• My boss just said they would not provide the OT pay that I know I am owed! What do I do?

If your employer does not pay them overtime wages that are owed to you, there are a few things you can do. You can file a lawsuit in court against your employer in order to recover lost wages, or you can file a wage claim with the Labor Commissioner’s Office in California.

If you do not work for this employer anymore, you can create a claim pursuant to Labor Code Section 203 for the waiting time penalty.

You can also contact a business lawyer for more help with this issue, as well.

  • I worked Monday, Tuesday, Wednesday, and Thursday last week, as well as Sunday, for eight hours each day. I was out sick on Friday. I was paid 48 hours at only my regular hourly rate. Shouldn’t I get eight hours of overtime pay?

No. Unfortunately, you are not due for any overtime payment. Overtime wages are based on hours worked, and you still only worked 40 hours. It is a similar situation to when you are paid for a holiday but did not work any hours that day. Holiday pay does not count toward your hours worked or your overtime rate because clearly, no work was conducted.

  • Can I relinquish my right to OT pay as an employee?

No, you may not do this under California law. As we said, employees are unable to waive overtime pay. CA law necessitates that an employee is paid all overtime compensation, even in spite of any agreement to work for a lesser wage. This means that a verbal or written agreement or a waiver will not prevent employees from getting back any difference between regular pay and overtime pay he/she is entitled to receive.

All You Need to Know

We hope this has been both productive and helpful and that we have cleared up any confusion surrounding overtime (OT) pay in California. If you have questions or would like to discuss these issues with a licensed business lawyer, please contact Nakase Law Firm. Whether you are dealing with an employee making a false wage claim or an employer that will not pay you the overtime earnings you are rightfully owed, our attorneys can help you quickly recover your losses, saving you time and money in the process. Contact our skilled California lawyers at Nakase Law Firm today for a free consultation.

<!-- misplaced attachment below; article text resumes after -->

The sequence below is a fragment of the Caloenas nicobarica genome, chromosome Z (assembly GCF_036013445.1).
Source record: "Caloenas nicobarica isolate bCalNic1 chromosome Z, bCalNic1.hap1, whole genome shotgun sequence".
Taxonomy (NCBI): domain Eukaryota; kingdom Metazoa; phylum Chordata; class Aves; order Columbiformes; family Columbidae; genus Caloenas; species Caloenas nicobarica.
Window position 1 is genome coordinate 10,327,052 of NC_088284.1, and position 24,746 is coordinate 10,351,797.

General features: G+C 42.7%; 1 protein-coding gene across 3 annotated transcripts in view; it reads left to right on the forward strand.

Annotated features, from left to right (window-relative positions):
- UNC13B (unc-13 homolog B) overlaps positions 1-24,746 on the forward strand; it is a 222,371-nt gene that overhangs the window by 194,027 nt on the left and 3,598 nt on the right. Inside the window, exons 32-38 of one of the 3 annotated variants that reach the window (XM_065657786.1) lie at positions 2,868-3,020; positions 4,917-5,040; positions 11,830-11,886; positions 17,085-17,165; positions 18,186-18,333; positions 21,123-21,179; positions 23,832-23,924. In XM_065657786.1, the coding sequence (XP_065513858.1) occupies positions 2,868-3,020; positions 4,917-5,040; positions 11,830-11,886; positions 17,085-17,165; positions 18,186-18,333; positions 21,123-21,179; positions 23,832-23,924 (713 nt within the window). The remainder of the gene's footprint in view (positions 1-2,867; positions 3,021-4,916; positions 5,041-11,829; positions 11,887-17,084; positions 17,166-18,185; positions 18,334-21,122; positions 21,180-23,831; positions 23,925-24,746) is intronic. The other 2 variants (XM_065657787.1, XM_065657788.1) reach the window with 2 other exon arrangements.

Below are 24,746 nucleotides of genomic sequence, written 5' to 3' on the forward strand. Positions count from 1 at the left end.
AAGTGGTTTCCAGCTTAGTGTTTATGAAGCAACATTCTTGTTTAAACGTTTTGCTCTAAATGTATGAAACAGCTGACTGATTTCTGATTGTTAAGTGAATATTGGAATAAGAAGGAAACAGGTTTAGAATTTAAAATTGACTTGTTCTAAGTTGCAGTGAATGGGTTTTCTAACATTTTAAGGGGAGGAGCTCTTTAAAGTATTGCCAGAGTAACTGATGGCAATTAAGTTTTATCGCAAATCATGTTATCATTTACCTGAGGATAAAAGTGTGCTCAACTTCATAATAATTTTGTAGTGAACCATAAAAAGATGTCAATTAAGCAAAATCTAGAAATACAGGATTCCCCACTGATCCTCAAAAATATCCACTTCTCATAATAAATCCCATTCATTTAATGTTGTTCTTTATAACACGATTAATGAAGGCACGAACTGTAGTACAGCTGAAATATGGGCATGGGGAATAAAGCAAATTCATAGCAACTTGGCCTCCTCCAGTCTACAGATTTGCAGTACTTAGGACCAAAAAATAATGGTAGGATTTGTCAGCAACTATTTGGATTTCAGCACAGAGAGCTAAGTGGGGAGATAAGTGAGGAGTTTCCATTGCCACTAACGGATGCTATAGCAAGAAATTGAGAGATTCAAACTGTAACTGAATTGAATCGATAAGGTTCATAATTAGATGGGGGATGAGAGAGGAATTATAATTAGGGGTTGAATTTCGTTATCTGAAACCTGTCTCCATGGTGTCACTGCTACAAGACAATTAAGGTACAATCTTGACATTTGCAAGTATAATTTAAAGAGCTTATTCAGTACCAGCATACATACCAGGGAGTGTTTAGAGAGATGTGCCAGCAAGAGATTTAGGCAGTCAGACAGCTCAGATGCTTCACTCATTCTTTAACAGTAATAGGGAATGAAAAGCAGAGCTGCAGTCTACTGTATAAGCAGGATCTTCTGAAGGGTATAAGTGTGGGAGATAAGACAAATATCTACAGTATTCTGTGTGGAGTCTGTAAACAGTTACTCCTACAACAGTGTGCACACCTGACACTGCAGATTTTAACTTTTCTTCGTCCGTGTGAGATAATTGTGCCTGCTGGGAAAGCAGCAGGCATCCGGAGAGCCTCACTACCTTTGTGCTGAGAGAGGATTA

We want to hear your story.

6 + 2 = ?

Retaliation for Reporting Harassment at Work

An employer who punishes an employee who reported sexual harassment in the workplace violates state and federal law and is liable for retaliation. Examples of retaliation include demotion, fewer working hours, segregation, or termination.

Obscene and Sexual Gestures a Work

We're not talking about the ubiquitous middle finger that says fuck you. Obscene and sexual gestures at work may include two fingers in a V shape, with a tongue in between. 

Quid Pro Quo Sexual Harassment

One of the most common types of sexual harassment is Quid pro quo sexual harassment, and it is one of the easiest to hide. All types of workplace sexual harassment are illegal.

Reporting Time Pay

Wages are what we mean when we use the term "reporting time pay." If employers do not pay all of this at the moment of an employee being terminated, there may be waiting time penalties involved.

Can I Sue My Employer For Not Paying Me Correctly?

Employees work hard and deserve to be paid correctly, and on time. It sucks when an employee works hard, and long hours only to be paid incorrectly while the boss is driving a Lambo or Benz.